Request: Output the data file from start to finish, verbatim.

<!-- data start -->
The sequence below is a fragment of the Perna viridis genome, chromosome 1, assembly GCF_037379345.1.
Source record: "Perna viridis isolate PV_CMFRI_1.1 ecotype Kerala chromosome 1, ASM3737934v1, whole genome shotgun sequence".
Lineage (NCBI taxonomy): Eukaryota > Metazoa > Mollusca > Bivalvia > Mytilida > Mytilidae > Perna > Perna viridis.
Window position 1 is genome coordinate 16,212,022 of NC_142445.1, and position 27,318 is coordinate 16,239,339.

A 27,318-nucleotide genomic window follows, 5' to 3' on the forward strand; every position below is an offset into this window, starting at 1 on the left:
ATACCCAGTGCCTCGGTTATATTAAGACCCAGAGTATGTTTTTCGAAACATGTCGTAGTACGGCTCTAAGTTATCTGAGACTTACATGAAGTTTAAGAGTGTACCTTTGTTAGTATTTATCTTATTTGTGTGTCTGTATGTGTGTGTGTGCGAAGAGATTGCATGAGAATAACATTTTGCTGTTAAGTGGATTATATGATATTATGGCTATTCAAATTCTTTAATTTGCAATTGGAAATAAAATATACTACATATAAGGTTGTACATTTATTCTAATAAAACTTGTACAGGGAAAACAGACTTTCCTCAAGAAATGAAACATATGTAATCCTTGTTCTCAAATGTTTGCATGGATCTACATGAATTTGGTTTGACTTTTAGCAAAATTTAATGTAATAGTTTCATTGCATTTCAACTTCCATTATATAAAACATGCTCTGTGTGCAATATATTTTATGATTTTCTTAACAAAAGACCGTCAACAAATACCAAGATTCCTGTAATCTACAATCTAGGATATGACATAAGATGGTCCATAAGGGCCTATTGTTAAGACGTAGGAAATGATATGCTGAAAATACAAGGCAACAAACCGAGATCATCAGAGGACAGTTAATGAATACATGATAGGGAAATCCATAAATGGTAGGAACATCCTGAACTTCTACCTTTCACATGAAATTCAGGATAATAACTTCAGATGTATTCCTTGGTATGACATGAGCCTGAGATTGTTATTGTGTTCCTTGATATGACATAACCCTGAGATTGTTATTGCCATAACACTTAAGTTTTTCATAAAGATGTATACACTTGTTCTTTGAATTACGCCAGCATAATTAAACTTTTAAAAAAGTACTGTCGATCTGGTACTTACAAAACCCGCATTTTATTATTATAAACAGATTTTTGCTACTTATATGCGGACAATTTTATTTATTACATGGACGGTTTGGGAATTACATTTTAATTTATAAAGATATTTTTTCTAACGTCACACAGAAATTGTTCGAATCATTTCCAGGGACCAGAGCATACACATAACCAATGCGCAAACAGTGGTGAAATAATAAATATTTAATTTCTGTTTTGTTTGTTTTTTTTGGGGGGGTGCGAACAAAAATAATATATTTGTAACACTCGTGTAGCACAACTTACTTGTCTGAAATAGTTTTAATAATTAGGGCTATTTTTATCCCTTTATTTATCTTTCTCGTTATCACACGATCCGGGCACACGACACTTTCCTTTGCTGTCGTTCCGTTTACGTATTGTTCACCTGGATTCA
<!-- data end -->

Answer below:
The sequence below is a fragment of the Perna viridis genome, chromosome 1, assembly GCF_037379345.1.
Source record: "Perna viridis isolate PV_CMFRI_1.1 ecotype Kerala chromosome 1, ASM3737934v1, whole genome shotgun sequence".
Lineage (NCBI taxonomy): Eukaryota > Metazoa > Mollusca > Bivalvia > Mytilida > Mytilidae > Perna > Perna viridis.
Window position 1 is genome coordinate 16,212,022 of NC_142445.1, and position 27,318 is coordinate 16,239,339.

A 27,318-nucleotide genomic window follows, 5' to 3' on the forward strand; every position below is an offset into this window, starting at 1 on the left:
ATACCCAGTGCCTCGGTTATATTAAGACCCAGAGTATGTTTTTCGAAACATGTCGTAGTACGGCTCTAAGTTATCTGAGACTTACATGAAGTTTAAGAGTGTACCTTTGTTAGTATTTATCTTATTTGTGTGTCTGTATGTGTGTGTGTGCGAAGAGATTGCATGAGAATAACATTTTGCTGTTAAGTGGATTATATGATATTATGGCTATTCAAATTCTTTAATTTGCAATTGGAAATAAAATATACTACATATAAGGTTGTACATTTATTCTAATAAAACTTGTACAGGGAAAACAGACTTTCCTCAAGAAATGAAACATATGTAATCCTTGTTCTCAAATGTTTGCATGGATCTACATGAATTTGGTTTGACTTTTAGCAAAATTTAATGTAATAGTTTCATTGCATTTCAACTTCCATTATATAAAACATGCTCTGTGTGCAATATATTTTATGATTTTCTTAACAAAAGACCGTCAACAAATACCAAGATTCCTGTAATCTACAATCTAGGATATGACATAAGATGGTCCATAAGGGCCTATTGTTAAGACGTAGGAAATGATATGCTGAAAATACAAGGCAACAAACCGAGATCATCAGAGGACAGTTAATGAATACATGATAGGGAAATCCATAAATGGTAGGAACATCCTGAACTTCTACCTTTCACATGAAATTCAGGATAATAACTTCAGATGTATTCCTTGGTATGACATGAGCCTGAGATTGTTATTGTGTTCCTTGATATGACATAACCCTGAGATTGTTATTGCCATAACACTTAAGTTTTTCATAAAGATGTATACACTTGTTCTTTGAATTACGCCAGCATAATTAAACTTTTAAAAAAGTACTGTCGATCTGGTACTTACAAAACCCGCATTTTATTATTATAAACAGATTTTTGCTACTTATATGCGGACAATTTTATTTATTACATGGACGGTTTGGGAATTACATTTTAATTTATAAAGATATTTTTTCTAACGTCACACAGAAATTGTTCGAATCATTTCCAGGGACCAGAGCATACACATAACCAATGCGCAAACAGTGGTGAAATAATAAATATTTAATTTCTGTTTTGTTTGTTTTTTTTGGGGGGGTGCGAACAAAAATAATATATTTGTAACACTCGTGTAGCACAACTTACTTGTCTGAAATAGTTTTAATAATTAGGGCTATTTTTATCCCTTTATTTATCTTTCTCGTTATCACACGATCCGGGCACACGACACTTTCCTTTGCTGTCGTTCCGTTTACGTATTGTTCACCTGGATTCA